Monday, February 27, 2012

Ideas for an Egg-stra Special Easter

It’s the countdown to Easter! The 40 days, between February 22 and April 8, not counting Sundays, are set aside to prepare our hearts for this climactic day for Christians everywhere. This year I’ve been thinking about how Jesus’ resurrection makes new life possible.

We decorate for Easter with baby lambs, bunnies, chicks, and spring flowers. Best of all, yard flags, cards, and banners depict the gloriously empty cross and tomb, testifying that Jesus is no longer dead! After He arose, He let His disciples see and touch Him. He explained God’s plan thoroughly, and left them with the assignment to spread the Good News to everyone. And that news is: because He overcame sin and death, we can die to sin and become new and different people.

This year’s Easter series will be: “All Things Become New.” Each article will explore the changes that occur in every person who gives them self fully to Jesus; the old person dies and a new one is born. It shows up in:

·         Our hearts
·         Our minds
·         On our faces
·         What comes out of our mouths
·         Our marriages
·         Our parenting
·         Our attitude about work and leisure time
·         The way we handle money

Each article will end with a baking, decorating, or heart tip to make this Easter your best ever. See you back here on Epiphany!

Monday, February 20, 2012

I Remember You

My mom and dad laughed over a memorable family story recently, and Dad turned to me. “Do you remember that, Beth?”

“Well, no,” I had to admit. “I wasn’t born yet when it happened. But I’ve heard the story so many times, I feel like I remember it.”

It’s the same way regarding my husband’s mom, Sugar. She passed away years ago and I never got to meet her. Every year the family gathers round her grave for a time of remembrance. I’m beginning to feel like I did know her. I’ve heard so many stories about her delightful sense of humor (Her birthday was April Fool’s Day and she made the most of it!). She loved God and His Word, delighted in taking care of her family, and showered love on everyone she came in contact with.

I got to thinking about the concept of remembering the last time we had communion at church. It’s one thing for the disciples, who lived with Jesus, to remember Him when they shared the bread and wine. But how can we, who have never seen His face, “remember” Him? And yet, He left instructions for us to do just that:

“The Lord Jesus, on the night he was betrayed, took bread, and when he had given thanks, he broke it and said, ‘This is my body, which is for you; do this in remembrance of me.’ In the same way, after supper he took the cup, saying, ‘This cup is the new covenant in my blood; do this, whenever you drink it, in remembrance of me.’ For whenever you eat this bread and drink this cup, you proclaim the Lord’s death until he comes” (1 Cor. 11:23-26, also Luke 22:19-20).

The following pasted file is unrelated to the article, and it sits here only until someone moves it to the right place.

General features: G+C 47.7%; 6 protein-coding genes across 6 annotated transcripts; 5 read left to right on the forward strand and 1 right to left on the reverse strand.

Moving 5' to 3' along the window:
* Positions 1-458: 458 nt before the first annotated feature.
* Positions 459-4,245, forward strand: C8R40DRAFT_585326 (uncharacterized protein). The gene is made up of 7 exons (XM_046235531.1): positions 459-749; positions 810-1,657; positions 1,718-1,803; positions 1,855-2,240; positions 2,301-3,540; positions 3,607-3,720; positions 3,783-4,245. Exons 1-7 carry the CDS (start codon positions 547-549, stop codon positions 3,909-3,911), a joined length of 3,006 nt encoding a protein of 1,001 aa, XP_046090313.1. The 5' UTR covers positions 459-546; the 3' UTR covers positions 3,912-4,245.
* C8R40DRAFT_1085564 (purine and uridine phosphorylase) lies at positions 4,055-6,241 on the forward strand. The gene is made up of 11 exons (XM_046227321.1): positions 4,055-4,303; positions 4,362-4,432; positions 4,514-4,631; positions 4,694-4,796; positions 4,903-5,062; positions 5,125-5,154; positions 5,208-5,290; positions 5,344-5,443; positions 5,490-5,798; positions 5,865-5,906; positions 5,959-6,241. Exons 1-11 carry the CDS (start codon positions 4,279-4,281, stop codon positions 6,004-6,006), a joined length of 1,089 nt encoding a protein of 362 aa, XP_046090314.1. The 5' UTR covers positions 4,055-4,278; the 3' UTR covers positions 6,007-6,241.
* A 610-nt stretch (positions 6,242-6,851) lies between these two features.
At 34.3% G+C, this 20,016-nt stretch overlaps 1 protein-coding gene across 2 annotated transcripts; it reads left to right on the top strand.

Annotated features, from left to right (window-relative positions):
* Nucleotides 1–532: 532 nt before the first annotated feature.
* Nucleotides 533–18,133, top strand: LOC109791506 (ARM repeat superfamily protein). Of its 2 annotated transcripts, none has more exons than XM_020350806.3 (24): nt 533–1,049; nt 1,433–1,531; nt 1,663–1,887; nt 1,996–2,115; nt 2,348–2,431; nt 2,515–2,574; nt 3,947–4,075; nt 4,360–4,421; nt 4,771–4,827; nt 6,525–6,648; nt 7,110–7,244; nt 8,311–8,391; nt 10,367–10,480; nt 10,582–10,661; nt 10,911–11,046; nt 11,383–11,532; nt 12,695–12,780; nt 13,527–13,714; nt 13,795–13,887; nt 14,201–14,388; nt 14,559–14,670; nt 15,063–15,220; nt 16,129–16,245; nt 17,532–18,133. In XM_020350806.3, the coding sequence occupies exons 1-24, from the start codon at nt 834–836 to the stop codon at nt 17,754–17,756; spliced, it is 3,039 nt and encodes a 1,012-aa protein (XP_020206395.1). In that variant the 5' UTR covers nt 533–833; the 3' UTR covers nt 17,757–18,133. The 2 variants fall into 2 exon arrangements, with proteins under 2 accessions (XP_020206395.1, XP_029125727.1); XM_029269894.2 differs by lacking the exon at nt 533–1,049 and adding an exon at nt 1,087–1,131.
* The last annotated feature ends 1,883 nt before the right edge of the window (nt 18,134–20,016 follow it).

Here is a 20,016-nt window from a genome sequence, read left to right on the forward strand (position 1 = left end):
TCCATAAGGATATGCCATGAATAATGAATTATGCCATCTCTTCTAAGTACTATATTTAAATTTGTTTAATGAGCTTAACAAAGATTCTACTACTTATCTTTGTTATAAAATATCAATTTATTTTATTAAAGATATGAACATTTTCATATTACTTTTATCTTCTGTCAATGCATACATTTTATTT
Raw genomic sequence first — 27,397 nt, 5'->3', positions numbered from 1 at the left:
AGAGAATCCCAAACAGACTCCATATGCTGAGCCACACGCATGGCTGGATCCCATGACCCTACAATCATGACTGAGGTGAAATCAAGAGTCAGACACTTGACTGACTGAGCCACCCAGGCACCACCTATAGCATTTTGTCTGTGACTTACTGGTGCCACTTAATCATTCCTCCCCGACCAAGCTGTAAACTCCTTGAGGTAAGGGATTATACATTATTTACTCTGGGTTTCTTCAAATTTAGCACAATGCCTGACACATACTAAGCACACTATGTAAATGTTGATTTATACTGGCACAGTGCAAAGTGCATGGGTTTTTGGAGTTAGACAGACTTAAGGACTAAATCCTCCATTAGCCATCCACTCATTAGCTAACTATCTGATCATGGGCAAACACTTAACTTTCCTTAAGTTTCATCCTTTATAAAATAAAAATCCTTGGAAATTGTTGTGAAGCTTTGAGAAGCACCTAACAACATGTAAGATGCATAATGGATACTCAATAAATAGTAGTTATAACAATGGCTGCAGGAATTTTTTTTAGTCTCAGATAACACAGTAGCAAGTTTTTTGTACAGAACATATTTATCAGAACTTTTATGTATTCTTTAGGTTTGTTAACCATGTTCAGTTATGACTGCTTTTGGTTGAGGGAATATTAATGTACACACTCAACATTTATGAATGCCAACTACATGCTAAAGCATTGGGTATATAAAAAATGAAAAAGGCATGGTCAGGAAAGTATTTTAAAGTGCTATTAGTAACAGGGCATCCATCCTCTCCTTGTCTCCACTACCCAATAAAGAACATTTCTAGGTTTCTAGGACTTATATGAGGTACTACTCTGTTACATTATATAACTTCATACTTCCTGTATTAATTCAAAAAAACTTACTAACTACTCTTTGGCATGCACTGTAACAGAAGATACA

I believe there are two ways that it is very possible for us to remember Jesus. First of all, like the stories from my family of origin, and Sugar's well-lived life, we remember Jesus through the accounts of the ones who were there. We have the narratives of Jesus’ life, ministry, miracles, death, and resurrection from the ones who felt the warmth of His touch, who knew the color of His eyes, and breathed in His breath. The more we read the Bible, the more we know the stories so well that we can feel we remember Him too.

Secondly, we remember Jesus from our own personal walk with Him. We may not know Him physically, but we know Him in Spirit. He is the One who died for us, forgave our sins when we asked Him to, who daily bears our burdens and talks to the Father on our behalf. The longer we know Jesus, the more memories we have of His work in our lives.

We remember incredible peace in the midst of turbulence. We remember how we had uncharacteristic patience, after praying for it. We remember receiving wisdom in seemingly impossible dilemmas. We remember being empowered in our moments of greatest weakness; that we were able to forgive people we once resented. We remember how our bodies became whole after sickness or injury.

Day after day, year after year, we are making memories. When we read the letters of those who knew Him on earth, and through our own experiences, we build on those memories. When we do, we honor the sacrifice He made to set us free from sin and hopelessness.

The next time you participate in communion, I hope you are able to whisper to the Lord, “I remember you” with a heart full of love and gratitude.

Beth Vice


Tuesday, February 14, 2012

Love That Melts Your Heart

Happy Valentines Day to all! If you're married or have a special someone, I hope this is a special day for you to share your love and friendship together. If you are not, I hope you have a heart-melting moment like I had yesterday. I was worried and stressed about a number of things and went to the Y to walk the track and escape with my i-pod for a while. Until the day care kids entered the gym with high voltage energy and volume.

I was annoyed that they were messing with my peaceful getaway. After a few laps, I got the feeling I was being watched and looked down to lock eyes with a little girl  in a pink and white striped shirt. She tilted her pigtailed head to one side and smiled. My heart melted. She waved and I waved back. Suddenly I was smiling and the noise didn't matter anymore.

I pray that love will melt your heart today and that you will pass it on to someone else who needs a smile, a hug, a wave, or a touch from another person.